China offered to pay compensation to the families of the civilians it says died in violence in the Tibetan capital this month as Beijing kept up an intense propaganda campaign in the wake of the unrest.
Anyone injured in the chaos that engulfed in Lhasa after days of Buddhist monk-led demonstrations was entitled to free medical care, the state-run Xinhua news agency reported late on Friday.
Unrest in the Chinese-controlled Himalayan region and other Tibetan-populated parts of western China, and China's response, have become a focus of international concern just months ahead of the summer Olympics.
Beijing has hoped the games, which start in August, would be a "coming out" party and a chance to showcase progress in the world's fourth biggest economy, but the Olympics have become a lightning rod for criticism.
By the government's count, 18 civilians died during the March 14 anti-Chinese violence in Lhasa, during which demonstrators hurled rocks at police and burned and looted stores and homes.
Their families would each receive 200,000 yuan ($28,530), Xinhua said, quoting a notice from Tibet's regional government.
"Measures are to be taken to help people repair their homes and shops damaged in the unrest or to build new ones," Xinhua quoted the notice as saying. One police officer also died, state media say, but Xinhua did not mention compensation arrangements.
The Tibet government-in-exile, established when the Dalai Lama fled to India after an abortive uprising in 1959, has estimated that there have been 140 deaths in the violence.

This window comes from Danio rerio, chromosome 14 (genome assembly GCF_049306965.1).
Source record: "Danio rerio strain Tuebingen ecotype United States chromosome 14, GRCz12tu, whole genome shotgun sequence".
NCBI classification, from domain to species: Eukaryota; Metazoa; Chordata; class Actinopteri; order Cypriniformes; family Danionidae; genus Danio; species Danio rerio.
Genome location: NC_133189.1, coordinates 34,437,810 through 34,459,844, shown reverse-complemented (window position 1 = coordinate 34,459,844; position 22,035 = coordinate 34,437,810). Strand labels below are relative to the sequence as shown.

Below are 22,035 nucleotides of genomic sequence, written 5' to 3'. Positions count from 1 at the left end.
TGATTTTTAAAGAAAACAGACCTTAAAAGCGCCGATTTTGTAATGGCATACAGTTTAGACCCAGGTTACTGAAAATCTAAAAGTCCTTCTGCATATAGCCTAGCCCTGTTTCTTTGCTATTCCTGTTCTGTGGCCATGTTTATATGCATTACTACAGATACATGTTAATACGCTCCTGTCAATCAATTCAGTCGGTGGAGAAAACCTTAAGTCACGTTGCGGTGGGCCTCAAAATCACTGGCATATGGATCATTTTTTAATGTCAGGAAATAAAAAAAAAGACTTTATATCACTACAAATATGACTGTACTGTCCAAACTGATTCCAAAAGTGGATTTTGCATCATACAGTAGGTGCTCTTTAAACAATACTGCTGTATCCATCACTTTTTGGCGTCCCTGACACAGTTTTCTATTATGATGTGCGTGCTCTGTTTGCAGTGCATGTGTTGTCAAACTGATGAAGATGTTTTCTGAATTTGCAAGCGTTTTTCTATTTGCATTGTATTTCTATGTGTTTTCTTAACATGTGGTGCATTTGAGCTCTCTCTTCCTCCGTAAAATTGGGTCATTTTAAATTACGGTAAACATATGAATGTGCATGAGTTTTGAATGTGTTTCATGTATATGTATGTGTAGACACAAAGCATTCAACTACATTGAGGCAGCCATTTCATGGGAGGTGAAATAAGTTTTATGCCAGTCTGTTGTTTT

Since the unrest, China has been on a propaganda offensive, attacking foreign news organisations for biased reporting, quoting Buddhist clergy condemning the riots, praising the authorities for exercising restraint and highlighting the material gains the ruling Communist Party has brought to Tibet.
It has also pinned the blame for the unrest exclusively on the "Dalai clique," the exiled spiritual leader of Tibet and his supporters, who it says want Tibet independence.
The Dalai Lama, a Nobel Peace Prize winner who says he only wants greater autonomy for Tibet within China, said on Friday China's media were using "deceit and distortion" in coverage of the protests in Tibet, adding that it could cause racial tension and lead to unpredictable long-term consequences.
Foreign reporters have been blocked from travelling independently to Tibet and Tibetan-populated parts of the neighbouring provinces of Gansu, Sichuan, Yunnan and Qinghai, some of which have also seen protests and unrest.
Earlier this week, the government took select foreign media to Lhasa for a stage-managed three-day tour meant to highlight the wreckage, showcase the victims and give the impression that the city was returning to normal.
But the plan backfired when about 30 monks at a central temple crashed an official news briefing to complain about lack of religious freedom and voice support for the Dalai Lama.
A Chinese official said the monks would not be punished, but Xinhua ran an editorial that slammed the youthful monks for being ignorant about life in Tibet before the Chinese army "liberated" the region in 1950.